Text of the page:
Sunday, May 10, 2009

Not that I'm competitive or anything

I went to the Lutheran book club meeting/potuck (not to be confused with the neighborhood ladies book club) the other night and the food was really good, although what's up with Lutherans that there is almost never any chocolate at their shindigs? I asked my friend Rob about that last night. He should know -- he's Swedish and therefore should be to the bone Lutheran, right?

New Orleans
More New Orleans photos from our trip last year. It was warm there. It's not warm here today. I wish it were warm here today.

But he claimed to be Methodist, maybe from his mother's English side, but then wondered the same thing, thinking don't Lutherans suffer enough already with lutefisk? Perhaps chocolate is too indulgent, too Catholic. Lutherans are austere, you know. None of this popery. They get straight to the point. They don't sing their prayers, they don't hold hands during the Our Father, they are efficient. In and out. That's a Lutheran service.*

Anyhow, I took a variation of this recipe, of which three versions can be found in my grandma's Catholic church cookbook, to the book club potluck because I wanted to be sure there was some chocolate dessert and sure enough, mine was the only chocolate and the only gooey dessert. I had thought everyone would roll their eyes and groan (in their minds of course: Lutherans would never be rude to your face), "Oh for pity's sake** it's that same old thing again," but nobody had ever had it before. Nobody! They all asked me what it was and I was all, "But this is Wisconsin! This is the total cliche' church potluck dessert! What do you mean you don't know what this is?"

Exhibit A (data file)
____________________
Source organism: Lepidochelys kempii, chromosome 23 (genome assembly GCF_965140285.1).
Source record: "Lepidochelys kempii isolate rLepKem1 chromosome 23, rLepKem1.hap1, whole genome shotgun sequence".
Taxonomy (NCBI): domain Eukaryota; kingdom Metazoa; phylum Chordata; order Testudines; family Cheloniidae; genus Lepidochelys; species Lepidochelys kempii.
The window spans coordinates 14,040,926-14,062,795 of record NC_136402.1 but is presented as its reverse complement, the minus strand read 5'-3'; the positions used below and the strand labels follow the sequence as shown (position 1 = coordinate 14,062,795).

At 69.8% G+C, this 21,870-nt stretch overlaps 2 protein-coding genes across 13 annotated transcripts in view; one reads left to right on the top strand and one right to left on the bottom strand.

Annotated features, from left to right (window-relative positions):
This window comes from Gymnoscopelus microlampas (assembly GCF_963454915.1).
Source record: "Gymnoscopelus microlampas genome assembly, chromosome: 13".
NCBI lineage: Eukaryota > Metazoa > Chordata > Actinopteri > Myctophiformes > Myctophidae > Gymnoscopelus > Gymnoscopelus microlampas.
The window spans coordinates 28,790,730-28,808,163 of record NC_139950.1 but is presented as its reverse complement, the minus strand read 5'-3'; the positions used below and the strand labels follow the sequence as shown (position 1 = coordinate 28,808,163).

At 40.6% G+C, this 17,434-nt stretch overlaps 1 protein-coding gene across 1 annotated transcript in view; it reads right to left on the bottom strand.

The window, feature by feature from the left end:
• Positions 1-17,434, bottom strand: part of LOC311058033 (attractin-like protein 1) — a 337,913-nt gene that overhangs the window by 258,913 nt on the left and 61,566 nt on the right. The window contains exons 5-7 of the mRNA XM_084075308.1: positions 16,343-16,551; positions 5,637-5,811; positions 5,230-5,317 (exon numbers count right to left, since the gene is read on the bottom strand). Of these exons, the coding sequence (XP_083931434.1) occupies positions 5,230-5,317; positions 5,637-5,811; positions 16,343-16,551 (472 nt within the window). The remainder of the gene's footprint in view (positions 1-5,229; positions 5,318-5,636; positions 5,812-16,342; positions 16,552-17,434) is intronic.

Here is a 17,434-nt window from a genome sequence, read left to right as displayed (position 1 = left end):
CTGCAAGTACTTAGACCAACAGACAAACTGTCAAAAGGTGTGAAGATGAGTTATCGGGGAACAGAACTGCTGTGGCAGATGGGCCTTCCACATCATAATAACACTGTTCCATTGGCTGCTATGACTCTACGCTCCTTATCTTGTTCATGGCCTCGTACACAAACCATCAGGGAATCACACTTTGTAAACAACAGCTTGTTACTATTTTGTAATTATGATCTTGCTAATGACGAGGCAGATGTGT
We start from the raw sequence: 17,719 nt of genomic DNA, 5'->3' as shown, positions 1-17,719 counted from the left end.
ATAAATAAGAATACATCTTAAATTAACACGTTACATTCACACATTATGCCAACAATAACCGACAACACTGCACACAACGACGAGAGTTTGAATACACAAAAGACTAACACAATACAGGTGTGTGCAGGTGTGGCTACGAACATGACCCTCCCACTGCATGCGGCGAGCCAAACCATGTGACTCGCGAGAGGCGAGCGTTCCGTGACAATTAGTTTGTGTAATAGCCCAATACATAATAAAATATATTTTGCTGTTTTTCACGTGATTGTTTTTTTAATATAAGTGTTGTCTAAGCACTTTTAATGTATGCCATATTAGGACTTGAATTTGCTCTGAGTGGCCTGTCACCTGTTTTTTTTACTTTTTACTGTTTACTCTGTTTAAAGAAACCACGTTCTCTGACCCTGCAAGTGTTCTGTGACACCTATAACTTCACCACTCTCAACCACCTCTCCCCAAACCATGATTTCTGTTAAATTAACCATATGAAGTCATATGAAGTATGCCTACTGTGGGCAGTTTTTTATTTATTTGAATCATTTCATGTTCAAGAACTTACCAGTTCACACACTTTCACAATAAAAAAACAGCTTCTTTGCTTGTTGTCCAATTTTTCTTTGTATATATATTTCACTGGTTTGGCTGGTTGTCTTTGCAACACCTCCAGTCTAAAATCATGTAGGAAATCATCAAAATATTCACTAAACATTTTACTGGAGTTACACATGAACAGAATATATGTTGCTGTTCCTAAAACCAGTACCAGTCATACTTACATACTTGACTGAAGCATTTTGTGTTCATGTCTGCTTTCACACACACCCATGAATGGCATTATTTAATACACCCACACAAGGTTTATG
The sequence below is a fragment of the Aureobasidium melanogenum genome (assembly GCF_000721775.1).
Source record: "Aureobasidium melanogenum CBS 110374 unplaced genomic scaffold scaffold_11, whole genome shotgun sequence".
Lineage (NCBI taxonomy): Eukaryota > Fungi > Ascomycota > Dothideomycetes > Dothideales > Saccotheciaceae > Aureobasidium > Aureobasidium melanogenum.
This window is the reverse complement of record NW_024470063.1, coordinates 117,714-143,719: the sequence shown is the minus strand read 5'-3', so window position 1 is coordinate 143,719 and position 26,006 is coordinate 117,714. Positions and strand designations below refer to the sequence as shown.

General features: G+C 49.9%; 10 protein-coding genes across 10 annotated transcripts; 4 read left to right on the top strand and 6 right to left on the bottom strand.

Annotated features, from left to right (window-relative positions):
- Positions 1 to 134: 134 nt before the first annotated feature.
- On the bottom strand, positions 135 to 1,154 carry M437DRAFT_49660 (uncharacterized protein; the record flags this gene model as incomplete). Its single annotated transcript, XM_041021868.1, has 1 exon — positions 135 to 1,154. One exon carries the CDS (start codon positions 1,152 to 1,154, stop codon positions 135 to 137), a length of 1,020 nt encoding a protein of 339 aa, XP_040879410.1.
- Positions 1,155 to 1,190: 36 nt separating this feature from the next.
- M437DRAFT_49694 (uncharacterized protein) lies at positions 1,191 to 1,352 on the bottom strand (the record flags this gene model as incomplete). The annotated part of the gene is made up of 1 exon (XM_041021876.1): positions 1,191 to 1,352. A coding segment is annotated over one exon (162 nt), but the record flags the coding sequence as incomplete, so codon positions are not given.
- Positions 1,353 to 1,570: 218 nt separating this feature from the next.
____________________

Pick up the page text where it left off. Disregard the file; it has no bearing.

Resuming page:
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Looking on Jackson Square from the museum.

And they were all, "Yah for sure this sure is good."

Which it was. And I knew they weren't just saying that to be nice, because people really don't do that much around here. They just ate almost all of it. More of it than they ate of the other desserts, which were good -- rhubarb bars***, cherry cheesecake, and two kinds of coffeecake -- but just not as good as mine.

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Somewhere in the Quarter.

* I like Lutheran services. So sue me. And yes, I see the contradiction in the austerity/efficiency thing. There is no suffering in a quick service with minimal music, especially if that music is not Marty Haugen/Gather Hymnal music.

** "Oh for pity's sake" is the northern version of "Lord have mercy."

*** It is illegal to have a Lutheran or Catholic event in the spring or summer without a rhubarb dessert.

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Working girls on Bourbon Street.

2 comments:

Anonymous said...

Let's break down the expression 'for pity sake' even more...it's equal to the Southern expression 'Bless your heart...' which is really the translation for 'Bless your darling heart and stupid head...' 'Bless her heart but...' also opens the door wide open for 'legal gossip' in the South...White Chocolate

class-factotum said...

Thanks, cuz. I haven't been here long enough to learn the nuances.